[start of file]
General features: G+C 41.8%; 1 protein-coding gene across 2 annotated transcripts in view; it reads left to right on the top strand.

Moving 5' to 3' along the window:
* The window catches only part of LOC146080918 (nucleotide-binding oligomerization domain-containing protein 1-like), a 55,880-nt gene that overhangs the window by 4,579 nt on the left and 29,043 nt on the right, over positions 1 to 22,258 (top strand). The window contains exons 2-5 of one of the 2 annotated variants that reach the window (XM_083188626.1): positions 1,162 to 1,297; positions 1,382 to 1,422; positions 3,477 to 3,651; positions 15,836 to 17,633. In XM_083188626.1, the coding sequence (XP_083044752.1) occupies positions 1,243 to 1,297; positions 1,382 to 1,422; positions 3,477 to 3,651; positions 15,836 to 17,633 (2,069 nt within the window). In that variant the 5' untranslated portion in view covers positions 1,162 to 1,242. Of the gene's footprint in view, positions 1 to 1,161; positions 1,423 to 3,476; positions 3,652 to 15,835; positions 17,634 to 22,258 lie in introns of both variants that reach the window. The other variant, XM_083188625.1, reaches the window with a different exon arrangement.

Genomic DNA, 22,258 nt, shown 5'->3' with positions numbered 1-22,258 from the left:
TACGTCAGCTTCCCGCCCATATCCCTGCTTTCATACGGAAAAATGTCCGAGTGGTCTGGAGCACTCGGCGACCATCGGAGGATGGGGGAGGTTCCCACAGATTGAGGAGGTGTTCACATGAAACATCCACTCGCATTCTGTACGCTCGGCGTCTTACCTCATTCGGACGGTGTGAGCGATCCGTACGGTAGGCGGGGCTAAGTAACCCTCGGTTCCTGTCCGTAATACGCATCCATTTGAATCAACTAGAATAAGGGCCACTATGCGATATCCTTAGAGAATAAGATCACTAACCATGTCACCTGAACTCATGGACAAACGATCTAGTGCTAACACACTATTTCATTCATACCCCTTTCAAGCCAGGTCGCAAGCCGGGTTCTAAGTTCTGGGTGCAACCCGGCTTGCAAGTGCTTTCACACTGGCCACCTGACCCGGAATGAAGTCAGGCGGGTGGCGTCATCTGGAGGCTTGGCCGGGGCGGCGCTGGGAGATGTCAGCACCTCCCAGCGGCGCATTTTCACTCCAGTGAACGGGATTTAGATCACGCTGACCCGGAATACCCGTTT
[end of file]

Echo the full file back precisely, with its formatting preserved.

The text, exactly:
General features: G+C 41.8%; 1 protein-coding gene across 2 annotated transcripts in view; it reads left to right on the top strand.

Moving 5' to 3' along the window:
* The window catches only part of LOC146080918 (nucleotide-binding oligomerization domain-containing protein 1-like), a 55,880-nt gene that overhangs the window by 4,579 nt on the left and 29,043 nt on the right, over positions 1 to 22,258 (top strand). The window contains exons 2-5 of one of the 2 annotated variants that reach the window (XM_083188626.1): positions 1,162 to 1,297; positions 1,382 to 1,422; positions 3,477 to 3,651; positions 15,836 to 17,633. In XM_083188626.1, the coding sequence (XP_083044752.1) occupies positions 1,243 to 1,297; positions 1,382 to 1,422; positions 3,477 to 3,651; positions 15,836 to 17,633 (2,069 nt within the window). In that variant the 5' untranslated portion in view covers positions 1,162 to 1,242. Of the gene's footprint in view, positions 1 to 1,161; positions 1,423 to 3,476; positions 3,652 to 15,835; positions 17,634 to 22,258 lie in introns of both variants that reach the window. The other variant, XM_083188625.1, reaches the window with a different exon arrangement.

Genomic DNA, 22,258 nt, shown 5'->3' with positions numbered 1-22,258 from the left:
TACGTCAGCTTCCCGCCCATATCCCTGCTTTCATACGGAAAAATGTCCGAGTGGTCTGGAGCACTCGGCGACCATCGGAGGATGGGGGAGGTTCCCACAGATTGAGGAGGTGTTCACATGAAACATCCACTCGCATTCTGTACGCTCGGCGTCTTACCTCATTCGGACGGTGTGAGCGATCCGTACGGTAGGCGGGGCTAAGTAACCCTCGGTTCCTGTCCGTAATACGCATCCATTTGAATCAACTAGAATAAGGGCCACTATGCGATATCCTTAGAGAATAAGATCACTAACCATGTCACCTGAACTCATGGACAAACGATCTAGTGCTAACACACTATTTCATTCATACCCCTTTCAAGCCAGGTCGCAAGCCGGGTTCTAAGTTCTGGGTGCAACCCGGCTTGCAAGTGCTTTCACACTGGCCACCTGACCCGGAATGAAGTCAGGCGGGTGGCGTCATCTGGAGGCTTGGCCGGGGCGGCGCTGGGAGATGTCAGCACCTCCCAGCGGCGCATTTTCACTCCAGTGAACGGGATTTAGATCACGCTGACCCGGAATACCCGTTT